Acute kidney injury (AKI) is a sudden (over hours or days) deterioration in kidney function, strongly associated with a range of adverse outcomes, particularly an increase in subsequent admission with heart failure [1, 2]. Risk factors for AKI include diabetes, chronic kidney disease, hypertension, and heart failure with reduced ejection fraction (HFrEF) [3]. ACE inhibitors (ACEI) and angiotensin II receptor blockers (ARB) are commonly used, evidence-based treatments for these conditions, and thus, many people admitted to hospital with AKI are treated with these medications. It is widely believed that in the setting of acute intercurrent illness, ACEI/ARB can cause or exacerbate AKI. Internationally, strategies have been developed to improve outcomes from AKI, and among these are guidance to temporarily reduce or stop ACEI/ARB in acutely unwell people with the aim of preventing or reducing the severity of AKI [4,5,6]. However, there is concern that people who have medication stopped during acute illness may not have it restarted, which may result in adverse outcomes, particularly decompensation for those with HFrEF [3].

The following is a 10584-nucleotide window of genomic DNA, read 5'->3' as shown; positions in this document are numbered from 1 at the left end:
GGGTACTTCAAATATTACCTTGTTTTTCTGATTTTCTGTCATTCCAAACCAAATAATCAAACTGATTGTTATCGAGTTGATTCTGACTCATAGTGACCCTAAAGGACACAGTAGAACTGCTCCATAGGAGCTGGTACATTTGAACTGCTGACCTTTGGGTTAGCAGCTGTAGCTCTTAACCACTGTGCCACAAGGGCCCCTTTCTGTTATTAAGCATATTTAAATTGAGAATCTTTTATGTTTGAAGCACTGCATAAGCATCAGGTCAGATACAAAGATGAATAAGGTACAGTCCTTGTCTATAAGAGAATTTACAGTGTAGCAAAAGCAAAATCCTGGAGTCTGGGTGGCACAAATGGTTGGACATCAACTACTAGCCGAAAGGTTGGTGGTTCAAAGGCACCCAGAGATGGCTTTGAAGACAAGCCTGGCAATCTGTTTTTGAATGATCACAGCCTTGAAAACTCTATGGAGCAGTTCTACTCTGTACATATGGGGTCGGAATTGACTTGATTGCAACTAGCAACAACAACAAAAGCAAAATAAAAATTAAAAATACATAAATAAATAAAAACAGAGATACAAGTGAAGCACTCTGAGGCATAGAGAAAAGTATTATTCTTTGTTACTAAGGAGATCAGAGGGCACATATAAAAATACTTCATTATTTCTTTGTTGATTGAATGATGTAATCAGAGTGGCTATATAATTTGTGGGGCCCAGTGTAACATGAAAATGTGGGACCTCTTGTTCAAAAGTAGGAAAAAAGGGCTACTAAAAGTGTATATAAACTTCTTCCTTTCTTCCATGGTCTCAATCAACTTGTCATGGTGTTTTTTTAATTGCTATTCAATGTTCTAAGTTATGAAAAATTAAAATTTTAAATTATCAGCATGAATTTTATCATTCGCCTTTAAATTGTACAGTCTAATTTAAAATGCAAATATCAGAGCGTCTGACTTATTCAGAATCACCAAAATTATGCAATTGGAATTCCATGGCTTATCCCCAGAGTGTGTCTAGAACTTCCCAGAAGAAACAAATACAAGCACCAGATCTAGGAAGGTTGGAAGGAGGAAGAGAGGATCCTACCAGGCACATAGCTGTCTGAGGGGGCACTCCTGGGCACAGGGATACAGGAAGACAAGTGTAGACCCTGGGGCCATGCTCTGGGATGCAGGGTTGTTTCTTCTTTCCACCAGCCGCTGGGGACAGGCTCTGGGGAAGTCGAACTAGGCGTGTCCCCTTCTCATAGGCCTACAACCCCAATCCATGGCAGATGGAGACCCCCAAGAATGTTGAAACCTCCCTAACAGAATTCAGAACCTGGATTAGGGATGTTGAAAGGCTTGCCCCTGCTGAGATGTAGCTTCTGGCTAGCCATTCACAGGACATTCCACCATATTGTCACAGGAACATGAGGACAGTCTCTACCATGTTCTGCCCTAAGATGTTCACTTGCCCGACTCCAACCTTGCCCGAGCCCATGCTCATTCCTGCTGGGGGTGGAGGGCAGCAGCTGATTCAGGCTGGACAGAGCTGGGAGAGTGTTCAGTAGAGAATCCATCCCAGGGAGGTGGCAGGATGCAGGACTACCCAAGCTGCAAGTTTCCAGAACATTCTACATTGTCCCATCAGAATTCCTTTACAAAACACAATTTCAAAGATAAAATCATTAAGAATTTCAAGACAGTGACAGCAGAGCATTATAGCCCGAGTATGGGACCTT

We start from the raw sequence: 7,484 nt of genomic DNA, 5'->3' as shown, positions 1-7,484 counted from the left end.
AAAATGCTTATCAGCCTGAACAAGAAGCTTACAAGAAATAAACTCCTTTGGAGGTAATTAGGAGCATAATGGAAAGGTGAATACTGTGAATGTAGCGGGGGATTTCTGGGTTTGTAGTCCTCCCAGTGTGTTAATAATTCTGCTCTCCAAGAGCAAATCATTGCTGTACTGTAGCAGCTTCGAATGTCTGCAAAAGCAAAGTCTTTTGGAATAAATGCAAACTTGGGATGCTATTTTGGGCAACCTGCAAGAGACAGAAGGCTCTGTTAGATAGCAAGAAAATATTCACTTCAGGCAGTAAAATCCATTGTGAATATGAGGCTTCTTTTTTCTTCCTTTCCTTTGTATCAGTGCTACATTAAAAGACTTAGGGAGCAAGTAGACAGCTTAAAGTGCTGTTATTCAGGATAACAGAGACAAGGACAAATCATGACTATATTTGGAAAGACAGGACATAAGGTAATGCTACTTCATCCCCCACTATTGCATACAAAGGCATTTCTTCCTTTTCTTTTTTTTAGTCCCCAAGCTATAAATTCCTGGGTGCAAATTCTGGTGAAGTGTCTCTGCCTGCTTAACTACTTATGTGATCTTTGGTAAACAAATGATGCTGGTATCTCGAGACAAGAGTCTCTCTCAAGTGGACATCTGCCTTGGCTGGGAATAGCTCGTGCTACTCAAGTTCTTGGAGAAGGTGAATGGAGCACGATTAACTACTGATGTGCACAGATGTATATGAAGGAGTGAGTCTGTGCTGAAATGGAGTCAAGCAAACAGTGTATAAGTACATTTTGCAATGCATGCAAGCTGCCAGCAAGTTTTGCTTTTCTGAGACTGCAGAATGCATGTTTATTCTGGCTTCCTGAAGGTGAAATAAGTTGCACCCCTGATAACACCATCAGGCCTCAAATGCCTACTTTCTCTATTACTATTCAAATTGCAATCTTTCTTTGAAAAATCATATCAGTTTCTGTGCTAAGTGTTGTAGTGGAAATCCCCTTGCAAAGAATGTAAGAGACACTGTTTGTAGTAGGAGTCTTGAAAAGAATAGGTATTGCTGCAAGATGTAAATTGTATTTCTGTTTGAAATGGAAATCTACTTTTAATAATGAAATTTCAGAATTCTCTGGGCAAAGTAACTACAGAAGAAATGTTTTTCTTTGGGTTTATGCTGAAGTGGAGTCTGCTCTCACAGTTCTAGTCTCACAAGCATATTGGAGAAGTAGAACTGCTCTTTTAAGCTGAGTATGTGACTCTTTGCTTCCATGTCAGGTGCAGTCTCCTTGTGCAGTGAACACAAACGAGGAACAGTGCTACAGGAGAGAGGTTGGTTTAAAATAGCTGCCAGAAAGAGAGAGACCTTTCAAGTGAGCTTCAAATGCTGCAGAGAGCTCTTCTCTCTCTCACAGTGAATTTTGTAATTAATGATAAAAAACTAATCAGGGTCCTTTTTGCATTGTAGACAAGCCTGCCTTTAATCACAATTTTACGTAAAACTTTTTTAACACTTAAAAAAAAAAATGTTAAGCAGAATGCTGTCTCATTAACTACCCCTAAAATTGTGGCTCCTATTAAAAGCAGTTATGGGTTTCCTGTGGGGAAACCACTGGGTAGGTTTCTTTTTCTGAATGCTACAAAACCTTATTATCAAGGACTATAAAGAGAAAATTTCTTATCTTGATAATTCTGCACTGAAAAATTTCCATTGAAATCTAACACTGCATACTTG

Evidence about the comparative risks of cardiovascular and kidney outcomes for people who have ACEI/ARB medications stopped after an episode of AKI is limited. The lack of clear guidance about whether, and when, to restart treatment suggests a degree of variation in care regarding post-AKI exposure to ACEI/ARB; in this situation, observational research may provide valuable insights.

Therefore, we sought to examine prescribing of ACEI/ARB after a first episode of AKI and determine the risks of subsequent hospital admission with heart failure, further AKI, or stroke, and the risk of death, comparing people who stopped treatment with those where ACEI/ARB was continued in primary care after hospital discharge. To ensure the robustness of our results, we undertook this analysis in England and Sweden to compare effects in different data sources, with different primary health care systems and differing recognition and coding of AKI.


Study design and setting

English cohort